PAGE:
Cognitive evaluation

We used the Cambridge Neuropsychological Test Automated Battery (CANTAB), a semi-automated computer interface for assessing cognitive function. Within CANTAB assessments, participants completed tests evaluating attention control (Reaction time, response to intervention, RTI) as a main behavior target. In addition, as complementary targets, we used a task for working memory (Spatial Working Memory task, SWM).


Reaction time

In RTI, five circles are presented on the upper screen. Then, a yellow dot will appear in one of the circles. The participant must react as soon as possible, selecting the circle in which the dot appeared. Outcome measures include the reaction time and the accuracy scale. The reaction time measures the participant’s response latency. The accuracy scale is the total number of trials for which the response is correct.


Spatial working memory task

SWM began with a number of colored squares shown on the screen. The aim of this test is that by selecting the boxes and using a process of elimination, the participant should find one yellow “token” in each of a number of boxes and use them to fill up an empty column on the right-hand side of the screen. The number of boxes can be increased gradually up to a maximum of 12 boxes. Participants are informed that once a “token” is found, that box will not hide another one in that search set. Individual differences in the ability to adopt a consistent search sequence were evaluated and defined as the strategy score, which represents the executive working memory ability22.


PET data acquisition

We performed PET scanning using a high-resolution brain PET scanner (SHR12000; Hamamatsu Photonics K.K., Hamamatsu, Japan) with image resolution of 2.9 × 2.9 × 3.4 mm full-width at half-maximum. A thermoplastic face mask was used to fix the head in the same place during the scans. Then [11C]-raclopride examination was conducted of all participants. After a 10-min transmission scan for attenuation correction with a 68Ge/68Ga source, serial emission scans (time frames, 6 × 10 s, 3 × 20 s, 2 × 60 s, 2 × 180 s, 10 × 300 s) were conducted for 60 min. All participants underwent two scans with an interval of > 1 month between stimulations.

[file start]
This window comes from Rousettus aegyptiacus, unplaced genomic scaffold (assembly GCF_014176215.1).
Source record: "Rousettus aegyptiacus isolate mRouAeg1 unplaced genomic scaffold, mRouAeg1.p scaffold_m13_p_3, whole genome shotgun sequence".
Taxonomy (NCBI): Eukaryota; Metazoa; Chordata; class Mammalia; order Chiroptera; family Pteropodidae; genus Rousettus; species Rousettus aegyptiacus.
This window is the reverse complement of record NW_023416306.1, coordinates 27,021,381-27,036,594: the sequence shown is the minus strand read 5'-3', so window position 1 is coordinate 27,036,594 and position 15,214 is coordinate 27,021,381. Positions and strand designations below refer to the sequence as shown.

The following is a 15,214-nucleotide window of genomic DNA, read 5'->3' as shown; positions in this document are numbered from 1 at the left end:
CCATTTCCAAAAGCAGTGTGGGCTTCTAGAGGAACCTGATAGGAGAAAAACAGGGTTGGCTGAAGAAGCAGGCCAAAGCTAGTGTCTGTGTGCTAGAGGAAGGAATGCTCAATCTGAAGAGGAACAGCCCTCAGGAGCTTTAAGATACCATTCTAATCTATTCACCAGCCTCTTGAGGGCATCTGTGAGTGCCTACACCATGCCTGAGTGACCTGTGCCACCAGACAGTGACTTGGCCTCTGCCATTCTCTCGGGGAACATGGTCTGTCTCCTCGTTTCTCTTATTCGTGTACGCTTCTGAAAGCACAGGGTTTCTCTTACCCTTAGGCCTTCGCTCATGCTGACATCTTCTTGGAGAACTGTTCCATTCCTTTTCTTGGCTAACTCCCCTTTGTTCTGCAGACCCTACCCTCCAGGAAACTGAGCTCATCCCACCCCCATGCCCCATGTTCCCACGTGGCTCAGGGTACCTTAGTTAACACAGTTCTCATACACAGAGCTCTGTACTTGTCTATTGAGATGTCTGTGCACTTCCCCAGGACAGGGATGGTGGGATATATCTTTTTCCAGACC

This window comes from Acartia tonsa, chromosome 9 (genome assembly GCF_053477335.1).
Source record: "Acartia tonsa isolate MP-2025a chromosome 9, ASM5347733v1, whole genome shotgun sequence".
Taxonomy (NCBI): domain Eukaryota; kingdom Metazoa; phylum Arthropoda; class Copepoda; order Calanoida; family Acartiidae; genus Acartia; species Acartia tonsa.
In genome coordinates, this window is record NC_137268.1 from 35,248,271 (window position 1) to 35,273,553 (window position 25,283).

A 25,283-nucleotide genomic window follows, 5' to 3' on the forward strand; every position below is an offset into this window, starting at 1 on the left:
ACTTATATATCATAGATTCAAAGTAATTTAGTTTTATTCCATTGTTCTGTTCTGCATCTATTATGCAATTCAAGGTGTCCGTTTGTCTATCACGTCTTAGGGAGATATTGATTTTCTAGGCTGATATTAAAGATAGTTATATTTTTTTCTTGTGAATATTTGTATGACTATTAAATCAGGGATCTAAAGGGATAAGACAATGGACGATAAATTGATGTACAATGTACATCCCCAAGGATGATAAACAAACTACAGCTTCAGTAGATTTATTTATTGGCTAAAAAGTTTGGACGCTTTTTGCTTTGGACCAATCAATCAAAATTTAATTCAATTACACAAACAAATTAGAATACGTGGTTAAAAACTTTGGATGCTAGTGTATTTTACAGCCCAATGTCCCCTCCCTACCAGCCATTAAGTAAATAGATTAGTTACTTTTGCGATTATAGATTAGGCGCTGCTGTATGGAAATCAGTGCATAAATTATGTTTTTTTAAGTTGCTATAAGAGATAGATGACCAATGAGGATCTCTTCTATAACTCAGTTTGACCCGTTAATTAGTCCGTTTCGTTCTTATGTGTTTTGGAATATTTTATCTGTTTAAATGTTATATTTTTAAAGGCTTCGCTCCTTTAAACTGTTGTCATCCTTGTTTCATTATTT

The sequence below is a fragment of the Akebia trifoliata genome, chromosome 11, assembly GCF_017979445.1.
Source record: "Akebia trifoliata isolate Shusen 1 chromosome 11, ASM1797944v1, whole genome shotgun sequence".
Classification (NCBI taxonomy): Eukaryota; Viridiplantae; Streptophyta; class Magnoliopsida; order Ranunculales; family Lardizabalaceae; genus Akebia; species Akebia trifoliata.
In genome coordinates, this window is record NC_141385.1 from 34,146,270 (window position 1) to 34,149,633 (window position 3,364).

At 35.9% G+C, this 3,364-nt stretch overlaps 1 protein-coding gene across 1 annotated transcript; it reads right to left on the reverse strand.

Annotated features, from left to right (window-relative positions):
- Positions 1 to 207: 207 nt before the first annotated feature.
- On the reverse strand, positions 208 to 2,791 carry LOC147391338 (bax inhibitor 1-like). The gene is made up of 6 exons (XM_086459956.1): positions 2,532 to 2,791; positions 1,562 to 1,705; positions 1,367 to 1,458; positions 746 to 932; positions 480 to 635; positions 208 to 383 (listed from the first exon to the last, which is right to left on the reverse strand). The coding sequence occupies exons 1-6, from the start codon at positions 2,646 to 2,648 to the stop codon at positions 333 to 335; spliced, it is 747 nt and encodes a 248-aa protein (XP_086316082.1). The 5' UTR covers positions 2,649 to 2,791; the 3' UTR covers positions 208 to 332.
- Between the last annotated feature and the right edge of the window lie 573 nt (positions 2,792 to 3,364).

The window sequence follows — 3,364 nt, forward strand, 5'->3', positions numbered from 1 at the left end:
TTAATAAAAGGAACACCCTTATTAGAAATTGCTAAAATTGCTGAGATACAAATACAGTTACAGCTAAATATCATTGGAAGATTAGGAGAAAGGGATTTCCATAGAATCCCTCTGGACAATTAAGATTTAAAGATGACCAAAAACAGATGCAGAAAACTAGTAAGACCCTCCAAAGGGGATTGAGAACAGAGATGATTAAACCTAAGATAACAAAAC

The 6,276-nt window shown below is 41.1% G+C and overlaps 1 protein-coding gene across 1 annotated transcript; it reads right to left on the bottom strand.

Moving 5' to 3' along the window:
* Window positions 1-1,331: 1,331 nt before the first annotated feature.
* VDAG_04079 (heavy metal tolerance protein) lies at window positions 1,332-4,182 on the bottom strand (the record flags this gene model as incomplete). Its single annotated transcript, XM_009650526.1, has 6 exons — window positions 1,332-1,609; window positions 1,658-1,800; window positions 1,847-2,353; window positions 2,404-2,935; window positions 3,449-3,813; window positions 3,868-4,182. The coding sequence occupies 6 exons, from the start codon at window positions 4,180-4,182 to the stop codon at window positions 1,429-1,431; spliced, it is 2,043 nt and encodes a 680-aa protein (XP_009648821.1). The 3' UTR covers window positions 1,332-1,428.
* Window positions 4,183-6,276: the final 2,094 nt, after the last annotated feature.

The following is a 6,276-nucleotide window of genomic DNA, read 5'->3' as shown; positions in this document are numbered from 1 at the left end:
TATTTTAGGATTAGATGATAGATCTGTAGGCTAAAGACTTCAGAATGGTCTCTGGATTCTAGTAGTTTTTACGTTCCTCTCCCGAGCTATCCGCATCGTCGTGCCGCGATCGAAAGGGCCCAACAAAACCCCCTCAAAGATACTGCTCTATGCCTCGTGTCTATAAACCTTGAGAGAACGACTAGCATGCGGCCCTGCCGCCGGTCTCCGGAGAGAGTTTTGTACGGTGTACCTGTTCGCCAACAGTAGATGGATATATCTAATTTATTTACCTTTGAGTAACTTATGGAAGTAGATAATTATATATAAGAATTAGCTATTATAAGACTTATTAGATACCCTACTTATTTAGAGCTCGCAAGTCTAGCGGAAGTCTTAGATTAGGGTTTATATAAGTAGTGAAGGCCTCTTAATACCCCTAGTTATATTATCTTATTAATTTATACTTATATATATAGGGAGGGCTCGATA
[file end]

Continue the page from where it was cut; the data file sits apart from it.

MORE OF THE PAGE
MRI scanning

To ascertain the areas of the regions of concern for setting regions of interest (ROIs), MRI was applied using a 3 T MRI device (3 T Ingenia; Philips Healthcare, Best, The Netherlands) with the following acquisition parameters: three-dimensional mode sampling, TR shortest (6 ms) and TE shortest (2.7 ms), 8° flip angle, 0.9 × 0.9 × 0.9 mm voxel size, 210 slices). Our mobile PET gantry enabled us to reconstruct PET images parallel to the estimated intercommissural line without reslicing. Using this approach, we were able to allocate ROIs on the target regions of the original PET images.


Image data analyses

The binding potential (BPND) of [11C]-raclopride in each region was estimated using non-invasive Logan plot analysis with software (PMOD 3.5; PMOD Technologies LLC, Zurich, Switzerland). As described in earlier reports of the literature24,25, the putamen was selected as the target region. The cerebellum was selected as the reference region for [11C]-raclopride. Time–activity curves (TACs) were extracted for each region under active and sham stimulation conditions.


SPM analysis

To identify the dopaminergic projection regions after active stimulation conditions, a voxel-wise analytic method was performed with software (Statistical Parametric Mapping 8, SPM8; Wellcome Department of Imaging Neurosciences, London, UK) running on Matlab 8.6 (The MathWorks Inc., Natick, MA, USA). All [11C]-raclopride early accumulation (perfusion) images were first normalized to the Montreal Neurological Institute (MNI) 152 standard space. Then, with the obtained transformation parameters, the parametric BPND images were spatially normalized and smoothed with an isotropic Gaussian kernel of 6 mm: nearly twice the scanner resolution. Paired t tests in SPM8 were applied voxel-wise to examine the brain regions that showed significant reduction in receptor binding (increase in dopamine release) after the active stimulation condition compared with the sham stimulation condition. The intensity threshold was inferred as p < 0.001 uncorrected for multiple comparisons at the voxel level over 10 contiguous voxels because areas of interest were expected a priori16. The final SPM images were then generated by masking out the extra-striatal white matter. The variation of BPND of [11C]raclopride PET data were not different between two groups, which allowed further analysis of SPM that was based on the BPND PET data.


Statistics for ROI analyses